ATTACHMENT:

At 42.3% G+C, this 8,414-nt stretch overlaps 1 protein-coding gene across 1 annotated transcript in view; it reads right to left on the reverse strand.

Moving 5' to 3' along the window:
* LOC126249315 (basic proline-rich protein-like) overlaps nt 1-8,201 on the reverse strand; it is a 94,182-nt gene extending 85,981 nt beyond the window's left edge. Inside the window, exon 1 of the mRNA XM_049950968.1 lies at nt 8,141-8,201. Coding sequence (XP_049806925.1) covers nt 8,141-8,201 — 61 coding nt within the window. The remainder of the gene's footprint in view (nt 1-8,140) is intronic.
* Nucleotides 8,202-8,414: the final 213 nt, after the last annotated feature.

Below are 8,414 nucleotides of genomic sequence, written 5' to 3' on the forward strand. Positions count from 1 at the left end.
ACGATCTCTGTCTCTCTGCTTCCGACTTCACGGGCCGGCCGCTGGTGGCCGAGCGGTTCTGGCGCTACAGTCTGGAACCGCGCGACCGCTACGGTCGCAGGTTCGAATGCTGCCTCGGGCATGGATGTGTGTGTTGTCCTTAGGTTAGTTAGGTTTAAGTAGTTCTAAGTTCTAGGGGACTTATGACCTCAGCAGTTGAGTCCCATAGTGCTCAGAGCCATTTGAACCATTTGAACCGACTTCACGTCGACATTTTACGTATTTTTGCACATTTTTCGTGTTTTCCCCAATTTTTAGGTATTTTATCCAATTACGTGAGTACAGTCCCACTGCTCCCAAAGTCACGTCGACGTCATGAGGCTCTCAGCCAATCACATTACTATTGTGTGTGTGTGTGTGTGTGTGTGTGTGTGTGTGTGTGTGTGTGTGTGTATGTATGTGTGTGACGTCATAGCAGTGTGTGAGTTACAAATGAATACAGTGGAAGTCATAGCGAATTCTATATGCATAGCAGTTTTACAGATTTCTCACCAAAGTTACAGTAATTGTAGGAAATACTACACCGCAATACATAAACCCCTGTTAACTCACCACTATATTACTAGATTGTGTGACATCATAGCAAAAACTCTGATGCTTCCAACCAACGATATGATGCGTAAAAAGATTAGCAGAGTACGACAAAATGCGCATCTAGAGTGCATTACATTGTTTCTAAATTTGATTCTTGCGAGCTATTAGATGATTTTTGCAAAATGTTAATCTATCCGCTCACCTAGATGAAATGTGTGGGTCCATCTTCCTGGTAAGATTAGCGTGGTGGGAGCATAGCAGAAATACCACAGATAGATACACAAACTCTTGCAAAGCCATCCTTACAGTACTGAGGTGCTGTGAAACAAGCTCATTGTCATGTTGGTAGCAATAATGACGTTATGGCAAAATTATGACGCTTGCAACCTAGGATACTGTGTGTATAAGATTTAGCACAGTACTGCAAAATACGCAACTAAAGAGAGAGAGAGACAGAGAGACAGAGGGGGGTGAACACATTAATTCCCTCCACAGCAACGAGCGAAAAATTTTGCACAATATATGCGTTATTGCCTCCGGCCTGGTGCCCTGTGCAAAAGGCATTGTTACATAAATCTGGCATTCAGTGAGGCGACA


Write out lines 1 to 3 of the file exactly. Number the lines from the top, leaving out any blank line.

At 42.3% G+C, this 8,414-nt stretch overlaps 1 protein-coding gene across 1 annotated transcript in view; it reads right to left on the reverse strand.

Moving 5' to 3' along the window:
* LOC126249315 (basic proline-rich protein-like) overlaps nt 1-8,201 on the reverse strand; it is a 94,182-nt gene extending 85,981 nt beyond the window's left edge. Inside the window, exon 1 of the mRNA XM_049950968.1 lies at nt 8,141-8,201. Coding sequence (XP_049806925.1) covers nt 8,141-8,201 — 61 coding nt within the window. The remainder of the gene's footprint in view (nt 1-8,140) is intronic.